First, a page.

You'll have to ask someone else lol I'm only getting low As at the moment!
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    Whizbox
    Any advice on getting greater than 90% in past papers?

    Also if anyone can help with the below questions.

    The stronger the effect of the ligands then the greater the difference between the high and low energy d groups. Why is it that more electronegative ions such as F- have a greater ability to form a greater d-d energy gap? What the forces of attraction are at play that cause this.

    Also on a past paper ive just done it asks why is [FeF]3- colourless.

    They give 2 points
    1) energy gap is large
    2)the energy absorbed is outside the visible region.

    Is the 2nd a typo should it be energy transmitted is not in the visible region?

    Thanks in advance
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    samb1234 Is kinetic inertness the same thing as kinetic stability? I'm guessing it is?
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    (Original post by Don Pedro K.)
    samb1234 Is kinetic inertness the same thing as kinetic stability? I'm guessing it is?
    sort of. For example you might say that compound x has a very poor kinetic stability which is the only way it really differs - kinetic inertness is describing something very kinetically stable, whereas you could in theory use kinetic stability in more varied ways
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    (Original post by samb1234)
    sort of. For example you might say that compound x has a very poor kinetic stability which is the only way it really differs - kinetic inertness is describing something very kinetically stable, whereas you could in theory use kinetic stability in more varied ways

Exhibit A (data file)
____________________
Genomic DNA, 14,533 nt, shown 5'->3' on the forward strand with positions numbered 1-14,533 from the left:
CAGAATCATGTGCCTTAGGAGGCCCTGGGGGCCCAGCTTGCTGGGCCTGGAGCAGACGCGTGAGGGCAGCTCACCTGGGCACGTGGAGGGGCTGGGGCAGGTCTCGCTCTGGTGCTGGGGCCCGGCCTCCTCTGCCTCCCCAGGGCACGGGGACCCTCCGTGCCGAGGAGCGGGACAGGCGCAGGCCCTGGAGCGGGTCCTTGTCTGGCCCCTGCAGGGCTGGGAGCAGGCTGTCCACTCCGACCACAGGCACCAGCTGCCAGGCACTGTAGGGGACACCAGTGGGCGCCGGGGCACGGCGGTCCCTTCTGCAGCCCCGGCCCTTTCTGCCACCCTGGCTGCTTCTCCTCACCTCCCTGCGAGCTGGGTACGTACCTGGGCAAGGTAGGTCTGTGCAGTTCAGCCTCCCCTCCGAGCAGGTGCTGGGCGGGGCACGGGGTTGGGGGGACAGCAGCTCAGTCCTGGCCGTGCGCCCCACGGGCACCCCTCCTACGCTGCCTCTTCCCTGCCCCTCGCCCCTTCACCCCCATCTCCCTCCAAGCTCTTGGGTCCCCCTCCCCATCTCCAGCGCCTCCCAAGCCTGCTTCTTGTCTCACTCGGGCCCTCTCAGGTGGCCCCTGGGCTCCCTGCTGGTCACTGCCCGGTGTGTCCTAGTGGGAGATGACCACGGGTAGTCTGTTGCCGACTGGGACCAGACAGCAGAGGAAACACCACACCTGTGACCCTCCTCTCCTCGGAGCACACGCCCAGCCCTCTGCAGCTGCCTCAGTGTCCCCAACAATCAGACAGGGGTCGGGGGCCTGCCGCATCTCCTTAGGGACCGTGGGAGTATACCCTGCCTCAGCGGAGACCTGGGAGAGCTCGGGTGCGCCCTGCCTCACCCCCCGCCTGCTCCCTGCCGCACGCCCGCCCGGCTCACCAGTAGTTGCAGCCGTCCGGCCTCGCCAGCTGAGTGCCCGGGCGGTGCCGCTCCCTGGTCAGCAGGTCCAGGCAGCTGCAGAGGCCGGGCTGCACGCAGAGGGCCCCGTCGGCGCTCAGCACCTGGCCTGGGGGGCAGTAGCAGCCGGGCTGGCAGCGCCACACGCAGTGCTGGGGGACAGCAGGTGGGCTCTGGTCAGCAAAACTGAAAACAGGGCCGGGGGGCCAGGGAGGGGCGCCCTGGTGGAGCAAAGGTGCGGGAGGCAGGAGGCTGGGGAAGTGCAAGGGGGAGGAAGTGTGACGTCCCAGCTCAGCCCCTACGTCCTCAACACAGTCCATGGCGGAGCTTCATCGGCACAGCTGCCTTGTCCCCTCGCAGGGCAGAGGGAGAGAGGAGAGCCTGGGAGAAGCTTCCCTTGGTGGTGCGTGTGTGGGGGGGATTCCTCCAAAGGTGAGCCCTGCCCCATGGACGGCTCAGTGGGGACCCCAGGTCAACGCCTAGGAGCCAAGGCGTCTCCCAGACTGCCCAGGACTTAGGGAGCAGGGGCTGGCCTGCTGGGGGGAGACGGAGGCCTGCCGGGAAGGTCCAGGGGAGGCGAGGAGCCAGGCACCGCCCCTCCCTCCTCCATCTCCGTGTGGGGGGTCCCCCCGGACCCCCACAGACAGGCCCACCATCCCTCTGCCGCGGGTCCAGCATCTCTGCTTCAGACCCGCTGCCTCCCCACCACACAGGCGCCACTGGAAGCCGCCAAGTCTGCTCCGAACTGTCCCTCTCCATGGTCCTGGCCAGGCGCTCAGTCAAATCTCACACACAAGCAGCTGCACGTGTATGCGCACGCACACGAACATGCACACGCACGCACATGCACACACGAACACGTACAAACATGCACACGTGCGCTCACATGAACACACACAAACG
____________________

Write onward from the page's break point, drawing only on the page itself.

ah okay Thanks.
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    (Original post by ayvaak)
    Whizbox
    Any advice on getting greater than 90% in past papers?

    Also if anyone can help with the below questions.

    The stronger the effect of the ligands then the greater the difference between the high and low energy d groups. Why is it that more electronegative ions such as F- have a greater ability to form a greater d-d energy gap? What the forces of attraction at play that cause this.

    Also on a past ive just done it asks why is [FeF]3- colourless.

    They give 2 points
    1) energy gap is large
    2)the energy absorbed is outside the visible region.

    Is the 2nd a typo should it be enery emitted is not in the visible region?

    Thanks in advance
    No it isn't a typo. The colour for TM complexes come from them absorbing certain wavelengths of light to promote electrons, and hence the once 'white' light now is missing that certain wavelength so becomes coloured
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    (Original post by samb1234)
    No it isn't a typo. The colour for TM complexes come from them absorbing certain wavelengths of light to promote electrons, and hence the once 'white' light now is missing that certain wavelength so becomes coloured
    But the complex ion is seen to be colourless not coloured? And I thought that the colour seen is complementary to the frequency of wave being absorbed, So it should only be colourless as a complex ion if it absorbs those frequencies in the visible region?
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    (Original post by ayvaak)
    But the complex ion is seen to be colourless not coloured? And I thought that the colour seen is complementary to the frequency of wave being absorbed, So it should only be colourless as a complex ion if it absorbs those frequencies in the visible region?
    I'm pretty sure the colour observed is comprised of the wavelengths of visible light transimitted (e.g. those not absorbed by the complex ion).